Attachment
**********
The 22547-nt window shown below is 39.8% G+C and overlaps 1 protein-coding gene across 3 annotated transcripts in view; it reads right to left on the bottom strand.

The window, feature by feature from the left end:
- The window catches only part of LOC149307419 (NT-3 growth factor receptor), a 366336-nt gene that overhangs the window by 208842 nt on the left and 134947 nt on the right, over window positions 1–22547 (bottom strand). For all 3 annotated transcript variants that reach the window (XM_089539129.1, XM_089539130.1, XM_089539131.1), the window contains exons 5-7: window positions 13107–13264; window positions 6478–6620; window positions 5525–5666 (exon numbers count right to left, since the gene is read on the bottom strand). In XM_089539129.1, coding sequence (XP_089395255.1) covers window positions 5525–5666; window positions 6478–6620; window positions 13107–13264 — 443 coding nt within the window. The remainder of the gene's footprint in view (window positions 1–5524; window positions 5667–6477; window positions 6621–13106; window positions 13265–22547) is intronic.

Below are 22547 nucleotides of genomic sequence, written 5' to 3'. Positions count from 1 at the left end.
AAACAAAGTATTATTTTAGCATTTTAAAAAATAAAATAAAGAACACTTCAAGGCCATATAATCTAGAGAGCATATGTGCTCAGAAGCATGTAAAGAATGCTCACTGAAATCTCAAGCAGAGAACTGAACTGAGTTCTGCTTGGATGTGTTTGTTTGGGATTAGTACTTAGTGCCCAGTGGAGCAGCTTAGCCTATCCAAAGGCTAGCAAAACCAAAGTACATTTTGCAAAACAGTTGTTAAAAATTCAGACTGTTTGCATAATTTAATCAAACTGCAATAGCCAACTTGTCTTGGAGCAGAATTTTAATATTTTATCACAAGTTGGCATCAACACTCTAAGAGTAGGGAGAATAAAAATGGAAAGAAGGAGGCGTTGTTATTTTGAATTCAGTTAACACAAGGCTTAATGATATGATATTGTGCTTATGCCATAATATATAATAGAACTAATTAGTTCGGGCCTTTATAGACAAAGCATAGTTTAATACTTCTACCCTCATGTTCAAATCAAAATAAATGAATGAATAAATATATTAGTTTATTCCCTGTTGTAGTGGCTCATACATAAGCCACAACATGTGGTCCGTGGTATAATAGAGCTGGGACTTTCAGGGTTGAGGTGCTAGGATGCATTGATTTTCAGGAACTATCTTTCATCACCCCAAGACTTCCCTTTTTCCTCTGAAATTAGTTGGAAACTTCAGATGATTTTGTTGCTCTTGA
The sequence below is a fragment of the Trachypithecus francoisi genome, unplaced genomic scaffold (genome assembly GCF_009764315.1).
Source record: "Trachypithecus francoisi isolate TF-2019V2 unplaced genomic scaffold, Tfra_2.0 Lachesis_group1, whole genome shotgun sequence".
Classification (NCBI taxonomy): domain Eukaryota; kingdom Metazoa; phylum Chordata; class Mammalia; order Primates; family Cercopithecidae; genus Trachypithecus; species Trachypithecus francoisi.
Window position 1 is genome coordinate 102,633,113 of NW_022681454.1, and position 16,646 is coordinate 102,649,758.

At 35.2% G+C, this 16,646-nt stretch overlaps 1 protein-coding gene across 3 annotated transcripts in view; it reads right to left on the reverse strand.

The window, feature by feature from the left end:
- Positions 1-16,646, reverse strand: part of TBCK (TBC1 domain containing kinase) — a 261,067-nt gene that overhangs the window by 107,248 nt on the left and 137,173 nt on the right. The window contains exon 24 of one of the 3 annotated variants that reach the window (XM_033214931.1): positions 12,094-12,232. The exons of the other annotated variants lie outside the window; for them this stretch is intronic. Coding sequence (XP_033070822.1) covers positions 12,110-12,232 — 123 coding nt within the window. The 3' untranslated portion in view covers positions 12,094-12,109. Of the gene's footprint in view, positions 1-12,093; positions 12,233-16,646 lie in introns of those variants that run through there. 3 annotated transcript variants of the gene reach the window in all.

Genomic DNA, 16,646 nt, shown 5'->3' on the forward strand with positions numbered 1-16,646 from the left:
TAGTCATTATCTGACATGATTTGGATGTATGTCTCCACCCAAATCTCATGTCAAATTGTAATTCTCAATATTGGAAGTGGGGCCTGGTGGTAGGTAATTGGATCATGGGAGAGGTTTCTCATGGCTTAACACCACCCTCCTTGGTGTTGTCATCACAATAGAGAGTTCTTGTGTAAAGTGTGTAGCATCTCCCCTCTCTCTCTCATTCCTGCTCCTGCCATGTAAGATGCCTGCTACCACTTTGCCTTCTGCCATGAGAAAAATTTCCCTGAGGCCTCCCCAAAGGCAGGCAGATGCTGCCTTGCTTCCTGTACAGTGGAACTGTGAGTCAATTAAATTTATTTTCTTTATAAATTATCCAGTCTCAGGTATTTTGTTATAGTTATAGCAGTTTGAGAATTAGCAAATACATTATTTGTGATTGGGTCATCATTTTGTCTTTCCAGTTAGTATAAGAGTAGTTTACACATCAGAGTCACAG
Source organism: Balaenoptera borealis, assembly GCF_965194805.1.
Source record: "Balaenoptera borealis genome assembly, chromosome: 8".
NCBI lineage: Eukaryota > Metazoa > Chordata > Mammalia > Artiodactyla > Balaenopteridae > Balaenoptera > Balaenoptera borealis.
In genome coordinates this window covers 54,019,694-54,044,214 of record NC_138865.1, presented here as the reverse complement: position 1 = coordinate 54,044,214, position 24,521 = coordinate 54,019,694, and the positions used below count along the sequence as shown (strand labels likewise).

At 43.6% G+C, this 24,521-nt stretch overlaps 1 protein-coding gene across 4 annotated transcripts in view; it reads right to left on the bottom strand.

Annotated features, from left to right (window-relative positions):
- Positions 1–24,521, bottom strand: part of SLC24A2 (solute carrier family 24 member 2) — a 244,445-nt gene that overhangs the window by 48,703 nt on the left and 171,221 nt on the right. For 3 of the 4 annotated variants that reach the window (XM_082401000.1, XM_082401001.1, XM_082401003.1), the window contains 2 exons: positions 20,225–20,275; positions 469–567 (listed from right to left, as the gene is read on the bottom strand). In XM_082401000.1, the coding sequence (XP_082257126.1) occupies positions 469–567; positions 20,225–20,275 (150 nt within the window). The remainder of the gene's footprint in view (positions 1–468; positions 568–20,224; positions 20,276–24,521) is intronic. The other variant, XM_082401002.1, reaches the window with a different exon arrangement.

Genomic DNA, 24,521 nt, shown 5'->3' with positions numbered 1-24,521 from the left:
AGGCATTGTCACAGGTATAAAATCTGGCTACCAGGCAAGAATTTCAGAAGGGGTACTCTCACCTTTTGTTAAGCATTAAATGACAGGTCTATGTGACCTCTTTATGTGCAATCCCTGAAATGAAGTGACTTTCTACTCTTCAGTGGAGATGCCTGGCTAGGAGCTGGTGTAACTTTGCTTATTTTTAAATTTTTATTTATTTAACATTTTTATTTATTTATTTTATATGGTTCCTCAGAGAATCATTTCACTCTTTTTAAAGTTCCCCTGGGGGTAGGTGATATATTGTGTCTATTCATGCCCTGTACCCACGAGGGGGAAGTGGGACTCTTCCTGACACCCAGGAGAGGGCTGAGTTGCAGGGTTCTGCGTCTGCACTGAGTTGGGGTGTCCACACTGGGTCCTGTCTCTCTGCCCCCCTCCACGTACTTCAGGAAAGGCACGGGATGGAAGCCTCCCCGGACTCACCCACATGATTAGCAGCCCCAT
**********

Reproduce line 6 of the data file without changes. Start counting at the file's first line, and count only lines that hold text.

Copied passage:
The sequence below is a fragment of the Trachypithecus francoisi genome, unplaced genomic scaffold (genome assembly GCF_009764315.1).